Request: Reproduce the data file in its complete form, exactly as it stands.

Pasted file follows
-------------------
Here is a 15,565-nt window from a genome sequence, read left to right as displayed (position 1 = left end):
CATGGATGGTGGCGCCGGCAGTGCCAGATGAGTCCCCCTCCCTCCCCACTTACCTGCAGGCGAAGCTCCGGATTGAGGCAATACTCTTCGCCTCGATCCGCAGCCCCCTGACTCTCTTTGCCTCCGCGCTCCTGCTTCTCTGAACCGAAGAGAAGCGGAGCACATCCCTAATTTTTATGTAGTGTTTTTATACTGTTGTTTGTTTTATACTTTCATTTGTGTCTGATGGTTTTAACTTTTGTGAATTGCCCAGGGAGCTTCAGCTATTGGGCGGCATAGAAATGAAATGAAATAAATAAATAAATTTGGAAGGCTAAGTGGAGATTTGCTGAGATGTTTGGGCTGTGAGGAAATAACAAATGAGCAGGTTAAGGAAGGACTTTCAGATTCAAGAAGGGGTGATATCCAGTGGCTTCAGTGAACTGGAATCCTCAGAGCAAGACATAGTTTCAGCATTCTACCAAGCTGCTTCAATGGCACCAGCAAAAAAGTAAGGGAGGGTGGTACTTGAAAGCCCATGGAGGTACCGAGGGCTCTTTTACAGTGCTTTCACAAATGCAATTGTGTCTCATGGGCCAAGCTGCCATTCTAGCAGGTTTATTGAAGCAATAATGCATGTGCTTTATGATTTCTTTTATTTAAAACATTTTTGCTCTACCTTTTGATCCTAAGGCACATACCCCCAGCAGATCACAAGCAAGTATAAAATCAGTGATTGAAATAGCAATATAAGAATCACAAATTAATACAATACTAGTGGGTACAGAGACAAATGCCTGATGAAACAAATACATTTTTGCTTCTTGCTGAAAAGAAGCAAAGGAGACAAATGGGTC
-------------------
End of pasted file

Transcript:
Here is a 15,565-nt window from a genome sequence, read left to right as displayed (position 1 = left end):
CATGGATGGTGGCGCCGGCAGTGCCAGATGAGTCCCCCTCCCTCCCCACTTACCTGCAGGCGAAGCTCCGGATTGAGGCAATACTCTTCGCCTCGATCCGCAGCCCCCTGACTCTCTTTGCCTCCGCGCTCCTGCTTCTCTGAACCGAAGAGAAGCGGAGCACATCCCTAATTTTTATGTAGTGTTTTTATACTGTTGTTTGTTTTATACTTTCATTTGTGTCTGATGGTTTTAACTTTTGTGAATTGCCCAGGGAGCTTCAGCTATTGGGCGGCATAGAAATGAAATGAAATAAATAAATAAATTTGGAAGGCTAAGTGGAGATTTGCTGAGATGTTTGGGCTGTGAGGAAATAACAAATGAGCAGGTTAAGGAAGGACTTTCAGATTCAAGAAGGGGTGATATCCAGTGGCTTCAGTGAACTGGAATCCTCAGAGCAAGACATAGTTTCAGCATTCTACCAAGCTGCTTCAATGGCACCAGCAAAAAAGTAAGGGAGGGTGGTACTTGAAAGCCCATGGAGGTACCGAGGGCTCTTTTACAGTGCTTTCACAAATGCAATTGTGTCTCATGGGCCAAGCTGCCATTCTAGCAGGTTTATTGAAGCAATAATGCATGTGCTTTATGATTTCTTTTATTTAAAACATTTTTGCTCTACCTTTTGATCCTAAGGCACATACCCCCAGCAGATCACAAGCAAGTATAAAATCAGTGATTGAAATAGCAATATAAGAATCACAAATTAATACAATACTAGTGGGTACAGAGACAAATGCCTGATGAAACAAATACATTTTTGCTTCTTGCTGAAAAGAAGCAAAGGAGACAAATGGGTC